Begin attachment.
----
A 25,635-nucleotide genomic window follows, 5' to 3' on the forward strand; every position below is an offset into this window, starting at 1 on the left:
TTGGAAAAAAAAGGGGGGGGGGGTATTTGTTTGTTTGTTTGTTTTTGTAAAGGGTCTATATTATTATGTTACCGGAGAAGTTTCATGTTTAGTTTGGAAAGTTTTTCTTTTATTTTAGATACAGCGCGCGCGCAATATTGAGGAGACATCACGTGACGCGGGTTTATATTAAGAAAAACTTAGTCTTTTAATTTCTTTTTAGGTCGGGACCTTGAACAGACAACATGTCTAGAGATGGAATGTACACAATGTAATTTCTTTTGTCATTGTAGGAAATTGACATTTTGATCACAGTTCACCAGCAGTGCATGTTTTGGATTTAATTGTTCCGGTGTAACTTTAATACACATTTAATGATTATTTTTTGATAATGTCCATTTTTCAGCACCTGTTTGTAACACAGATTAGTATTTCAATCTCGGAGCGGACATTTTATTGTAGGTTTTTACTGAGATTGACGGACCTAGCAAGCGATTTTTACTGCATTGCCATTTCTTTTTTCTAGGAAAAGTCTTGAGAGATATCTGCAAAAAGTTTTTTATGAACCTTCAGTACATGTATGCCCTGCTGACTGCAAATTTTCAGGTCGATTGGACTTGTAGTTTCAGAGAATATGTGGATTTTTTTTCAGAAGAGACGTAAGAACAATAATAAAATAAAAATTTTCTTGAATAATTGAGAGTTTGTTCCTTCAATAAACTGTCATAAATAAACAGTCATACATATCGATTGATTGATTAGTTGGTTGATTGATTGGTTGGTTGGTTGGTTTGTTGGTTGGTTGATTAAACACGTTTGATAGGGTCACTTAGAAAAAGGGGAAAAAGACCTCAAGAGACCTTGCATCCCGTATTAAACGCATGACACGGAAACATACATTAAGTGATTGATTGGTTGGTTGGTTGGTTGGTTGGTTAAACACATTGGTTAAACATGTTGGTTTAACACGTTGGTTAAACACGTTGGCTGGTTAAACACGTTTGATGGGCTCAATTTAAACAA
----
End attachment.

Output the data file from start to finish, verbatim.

A 25,635-nucleotide genomic window follows, 5' to 3' on the forward strand; every position below is an offset into this window, starting at 1 on the left:
TTGGAAAAAAAAGGGGGGGGGGGTATTTGTTTGTTTGTTTGTTTTTGTAAAGGGTCTATATTATTATGTTACCGGAGAAGTTTCATGTTTAGTTTGGAAAGTTTTTCTTTTATTTTAGATACAGCGCGCGCGCAATATTGAGGAGACATCACGTGACGCGGGTTTATATTAAGAAAAACTTAGTCTTTTAATTTCTTTTTAGGTCGGGACCTTGAACAGACAACATGTCTAGAGATGGAATGTACACAATGTAATTTCTTTTGTCATTGTAGGAAATTGACATTTTGATCACAGTTCACCAGCAGTGCATGTTTTGGATTTAATTGTTCCGGTGTAACTTTAATACACATTTAATGATTATTTTTTGATAATGTCCATTTTTCAGCACCTGTTTGTAACACAGATTAGTATTTCAATCTCGGAGCGGACATTTTATTGTAGGTTTTTACTGAGATTGACGGACCTAGCAAGCGATTTTTACTGCATTGCCATTTCTTTTTTCTAGGAAAAGTCTTGAGAGATATCTGCAAAAAGTTTTTTATGAACCTTCAGTACATGTATGCCCTGCTGACTGCAAATTTTCAGGTCGATTGGACTTGTAGTTTCAGAGAATATGTGGATTTTTTTTCAGAAGAGACGTAAGAACAATAATAAAATAAAAATTTTCTTGAATAATTGAGAGTTTGTTCCTTCAATAAACTGTCATAAATAAACAGTCATACATATCGATTGATTGATTAGTTGGTTGATTGATTGGTTGGTTGGTTGGTTTGTTGGTTGGTTGATTAAACACGTTTGATAGGGTCACTTAGAAAAAGGGGAAAAAGACCTCAAGAGACCTTGCATCCCGTATTAAACGCATGACACGGAAACATACATTAAGTGATTGATTGGTTGGTTGGTTGGTTGGTTGGTTAAACACATTGGTTAAACATGTTGGTTTAACACGTTGGTTAAACACGTTGGCTGGTTAAACACGTTTGATGGGCTCAATTTAAACAA